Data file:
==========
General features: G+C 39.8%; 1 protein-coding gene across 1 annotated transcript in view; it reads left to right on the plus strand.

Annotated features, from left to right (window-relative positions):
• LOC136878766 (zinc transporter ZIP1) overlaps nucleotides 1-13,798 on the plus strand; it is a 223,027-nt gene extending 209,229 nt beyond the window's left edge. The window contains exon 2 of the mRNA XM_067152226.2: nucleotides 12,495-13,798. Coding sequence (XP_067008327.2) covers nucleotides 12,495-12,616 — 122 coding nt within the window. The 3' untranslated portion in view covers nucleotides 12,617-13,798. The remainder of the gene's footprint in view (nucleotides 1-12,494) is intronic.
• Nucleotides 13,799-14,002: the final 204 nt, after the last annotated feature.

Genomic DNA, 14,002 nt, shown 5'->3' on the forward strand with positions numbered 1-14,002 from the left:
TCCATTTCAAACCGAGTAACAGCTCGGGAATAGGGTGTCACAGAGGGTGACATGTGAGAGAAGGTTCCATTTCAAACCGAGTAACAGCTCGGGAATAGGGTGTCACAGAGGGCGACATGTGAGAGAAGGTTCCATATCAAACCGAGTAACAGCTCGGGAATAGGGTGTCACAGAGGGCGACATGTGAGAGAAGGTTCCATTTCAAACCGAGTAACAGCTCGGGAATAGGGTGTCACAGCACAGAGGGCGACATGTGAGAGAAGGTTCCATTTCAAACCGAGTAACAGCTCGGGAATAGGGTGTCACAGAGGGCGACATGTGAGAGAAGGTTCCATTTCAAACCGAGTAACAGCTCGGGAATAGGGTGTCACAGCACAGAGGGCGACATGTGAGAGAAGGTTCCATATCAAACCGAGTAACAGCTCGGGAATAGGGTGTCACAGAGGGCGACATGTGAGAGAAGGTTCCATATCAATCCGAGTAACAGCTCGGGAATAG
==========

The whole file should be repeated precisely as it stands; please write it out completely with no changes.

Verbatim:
General features: G+C 39.8%; 1 protein-coding gene across 1 annotated transcript in view; it reads left to right on the plus strand.

Annotated features, from left to right (window-relative positions):
• LOC136878766 (zinc transporter ZIP1) overlaps nucleotides 1-13,798 on the plus strand; it is a 223,027-nt gene extending 209,229 nt beyond the window's left edge. The window contains exon 2 of the mRNA XM_067152226.2: nucleotides 12,495-13,798. Coding sequence (XP_067008327.2) covers nucleotides 12,495-12,616 — 122 coding nt within the window. The 3' untranslated portion in view covers nucleotides 12,617-13,798. The remainder of the gene's footprint in view (nucleotides 1-12,494) is intronic.
• Nucleotides 13,799-14,002: the final 204 nt, after the last annotated feature.

Genomic DNA, 14,002 nt, shown 5'->3' on the forward strand with positions numbered 1-14,002 from the left:
TCCATTTCAAACCGAGTAACAGCTCGGGAATAGGGTGTCACAGAGGGTGACATGTGAGAGAAGGTTCCATTTCAAACCGAGTAACAGCTCGGGAATAGGGTGTCACAGAGGGCGACATGTGAGAGAAGGTTCCATATCAAACCGAGTAACAGCTCGGGAATAGGGTGTCACAGAGGGCGACATGTGAGAGAAGGTTCCATTTCAAACCGAGTAACAGCTCGGGAATAGGGTGTCACAGCACAGAGGGCGACATGTGAGAGAAGGTTCCATTTCAAACCGAGTAACAGCTCGGGAATAGGGTGTCACAGAGGGCGACATGTGAGAGAAGGTTCCATTTCAAACCGAGTAACAGCTCGGGAATAGGGTGTCACAGCACAGAGGGCGACATGTGAGAGAAGGTTCCATATCAAACCGAGTAACAGCTCGGGAATAGGGTGTCACAGAGGGCGACATGTGAGAGAAGGTTCCATATCAATCCGAGTAACAGCTCGGGAATAG